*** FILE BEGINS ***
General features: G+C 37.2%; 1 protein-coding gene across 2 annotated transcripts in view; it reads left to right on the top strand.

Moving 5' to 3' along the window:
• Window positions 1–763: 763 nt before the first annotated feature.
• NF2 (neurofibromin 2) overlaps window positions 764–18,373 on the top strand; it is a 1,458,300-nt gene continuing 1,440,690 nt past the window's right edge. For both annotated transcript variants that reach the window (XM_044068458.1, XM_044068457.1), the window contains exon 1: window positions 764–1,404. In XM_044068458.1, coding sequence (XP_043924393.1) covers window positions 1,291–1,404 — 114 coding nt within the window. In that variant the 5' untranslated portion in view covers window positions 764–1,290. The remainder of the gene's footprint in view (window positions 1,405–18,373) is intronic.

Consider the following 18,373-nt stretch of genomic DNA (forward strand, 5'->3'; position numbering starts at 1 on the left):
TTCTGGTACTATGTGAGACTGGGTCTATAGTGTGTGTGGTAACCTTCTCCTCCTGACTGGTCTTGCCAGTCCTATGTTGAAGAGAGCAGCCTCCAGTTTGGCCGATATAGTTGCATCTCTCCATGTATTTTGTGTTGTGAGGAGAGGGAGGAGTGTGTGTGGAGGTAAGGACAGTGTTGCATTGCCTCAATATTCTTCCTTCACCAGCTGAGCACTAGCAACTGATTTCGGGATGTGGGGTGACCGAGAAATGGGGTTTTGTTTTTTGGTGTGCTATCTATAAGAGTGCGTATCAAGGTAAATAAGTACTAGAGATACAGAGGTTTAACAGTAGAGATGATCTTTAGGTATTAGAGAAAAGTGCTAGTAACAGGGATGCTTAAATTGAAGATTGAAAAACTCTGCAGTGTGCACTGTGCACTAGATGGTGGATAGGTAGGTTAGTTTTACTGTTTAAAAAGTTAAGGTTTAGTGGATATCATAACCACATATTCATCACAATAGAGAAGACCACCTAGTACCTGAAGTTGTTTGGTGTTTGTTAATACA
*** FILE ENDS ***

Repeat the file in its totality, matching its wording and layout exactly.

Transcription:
General features: G+C 37.2%; 1 protein-coding gene across 2 annotated transcripts in view; it reads left to right on the top strand.

Moving 5' to 3' along the window:
• Window positions 1–763: 763 nt before the first annotated feature.
• NF2 (neurofibromin 2) overlaps window positions 764–18,373 on the top strand; it is a 1,458,300-nt gene continuing 1,440,690 nt past the window's right edge. For both annotated transcript variants that reach the window (XM_044068458.1, XM_044068457.1), the window contains exon 1: window positions 764–1,404. In XM_044068458.1, coding sequence (XP_043924393.1) covers window positions 1,291–1,404 — 114 coding nt within the window. In that variant the 5' untranslated portion in view covers window positions 764–1,290. The remainder of the gene's footprint in view (window positions 1,405–18,373) is intronic.

Consider the following 18,373-nt stretch of genomic DNA (forward strand, 5'->3'; position numbering starts at 1 on the left):
TTCTGGTACTATGTGAGACTGGGTCTATAGTGTGTGTGGTAACCTTCTCCTCCTGACTGGTCTTGCCAGTCCTATGTTGAAGAGAGCAGCCTCCAGTTTGGCCGATATAGTTGCATCTCTCCATGTATTTTGTGTTGTGAGGAGAGGGAGGAGTGTGTGTGGAGGTAAGGACAGTGTTGCATTGCCTCAATATTCTTCCTTCACCAGCTGAGCACTAGCAACTGATTTCGGGATGTGGGGTGACCGAGAAATGGGGTTTTGTTTTTTGGTGTGCTATCTATAAGAGTGCGTATCAAGGTAAATAAGTACTAGAGATACAGAGGTTTAACAGTAGAGATGATCTTTAGGTATTAGAGAAAAGTGCTAGTAACAGGGATGCTTAAATTGAAGATTGAAAAACTCTGCAGTGTGCACTGTGCACTAGATGGTGGATAGGTAGGTTAGTTTTACTGTTTAAAAAGTTAAGGTTTAGTGGATATCATAACCACATATTCATCACAATAGAGAAGACCACCTAGTACCTGAAGTTGTTTGGTGTTTGTTAATACA